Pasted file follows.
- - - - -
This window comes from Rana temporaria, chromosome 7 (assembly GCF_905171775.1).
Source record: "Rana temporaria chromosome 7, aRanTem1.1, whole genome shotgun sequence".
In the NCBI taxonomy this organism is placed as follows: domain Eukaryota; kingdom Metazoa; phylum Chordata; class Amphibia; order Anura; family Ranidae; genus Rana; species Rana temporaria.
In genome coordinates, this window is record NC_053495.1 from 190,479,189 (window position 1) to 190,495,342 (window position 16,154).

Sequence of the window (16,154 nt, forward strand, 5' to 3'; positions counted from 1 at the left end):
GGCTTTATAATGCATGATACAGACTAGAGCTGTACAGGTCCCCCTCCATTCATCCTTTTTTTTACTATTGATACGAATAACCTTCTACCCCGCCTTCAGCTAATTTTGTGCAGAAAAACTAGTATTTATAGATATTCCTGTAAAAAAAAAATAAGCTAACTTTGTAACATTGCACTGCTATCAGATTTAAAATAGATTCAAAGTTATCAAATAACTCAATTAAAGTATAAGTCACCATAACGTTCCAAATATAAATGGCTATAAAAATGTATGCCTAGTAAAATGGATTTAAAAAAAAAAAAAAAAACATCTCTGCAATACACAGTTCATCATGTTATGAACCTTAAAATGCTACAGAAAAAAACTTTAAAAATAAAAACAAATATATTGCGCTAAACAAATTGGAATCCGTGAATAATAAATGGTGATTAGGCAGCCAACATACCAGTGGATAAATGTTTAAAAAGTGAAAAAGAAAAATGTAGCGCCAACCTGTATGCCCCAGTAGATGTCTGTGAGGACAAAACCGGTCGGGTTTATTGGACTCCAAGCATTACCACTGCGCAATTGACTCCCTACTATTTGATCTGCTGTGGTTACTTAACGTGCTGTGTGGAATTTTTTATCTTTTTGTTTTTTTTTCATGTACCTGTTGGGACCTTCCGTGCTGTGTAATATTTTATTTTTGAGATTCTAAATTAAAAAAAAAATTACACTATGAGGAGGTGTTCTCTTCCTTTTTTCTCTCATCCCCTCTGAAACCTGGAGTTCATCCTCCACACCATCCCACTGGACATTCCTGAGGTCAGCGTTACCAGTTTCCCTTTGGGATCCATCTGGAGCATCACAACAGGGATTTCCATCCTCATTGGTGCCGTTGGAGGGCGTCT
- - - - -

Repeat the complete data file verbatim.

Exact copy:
This window comes from Rana temporaria, chromosome 7 (assembly GCF_905171775.1).
Source record: "Rana temporaria chromosome 7, aRanTem1.1, whole genome shotgun sequence".
In the NCBI taxonomy this organism is placed as follows: domain Eukaryota; kingdom Metazoa; phylum Chordata; class Amphibia; order Anura; family Ranidae; genus Rana; species Rana temporaria.
In genome coordinates, this window is record NC_053495.1 from 190,479,189 (window position 1) to 190,495,342 (window position 16,154).

Sequence of the window (16,154 nt, forward strand, 5' to 3'; positions counted from 1 at the left end):
GGCTTTATAATGCATGATACAGACTAGAGCTGTACAGGTCCCCCTCCATTCATCCTTTTTTTTACTATTGATACGAATAACCTTCTACCCCGCCTTCAGCTAATTTTGTGCAGAAAAACTAGTATTTATAGATATTCCTGTAAAAAAAAAATAAGCTAACTTTGTAACATTGCACTGCTATCAGATTTAAAATAGATTCAAAGTTATCAAATAACTCAATTAAAGTATAAGTCACCATAACGTTCCAAATATAAATGGCTATAAAAATGTATGCCTAGTAAAATGGATTTAAAAAAAAAAAAAAAAACATCTCTGCAATACACAGTTCATCATGTTATGAACCTTAAAATGCTACAGAAAAAAACTTTAAAAATAAAAACAAATATATTGCGCTAAACAAATTGGAATCCGTGAATAATAAATGGTGATTAGGCAGCCAACATACCAGTGGATAAATGTTTAAAAAGTGAAAAAGAAAAATGTAGCGCCAACCTGTATGCCCCAGTAGATGTCTGTGAGGACAAAACCGGTCGGGTTTATTGGACTCCAAGCATTACCACTGCGCAATTGACTCCCTACTATTTGATCTGCTGTGGTTACTTAACGTGCTGTGTGGAATTTTTTATCTTTTTGTTTTTTTTTCATGTACCTGTTGGGACCTTCCGTGCTGTGTAATATTTTATTTTTGAGATTCTAAATTAAAAAAAAAATTACACTATGAGGAGGTGTTCTCTTCCTTTTTTCTCTCATCCCCTCTGAAACCTGGAGTTCATCCTCCACACCATCCCACTGGACATTCCTGAGGTCAGCGTTACCAGTTTCCCTTTGGGATCCATCTGGAGCATCACAACAGGGATTTCCATCCTCATTGGTGCCGTTGGAGGGCGTCT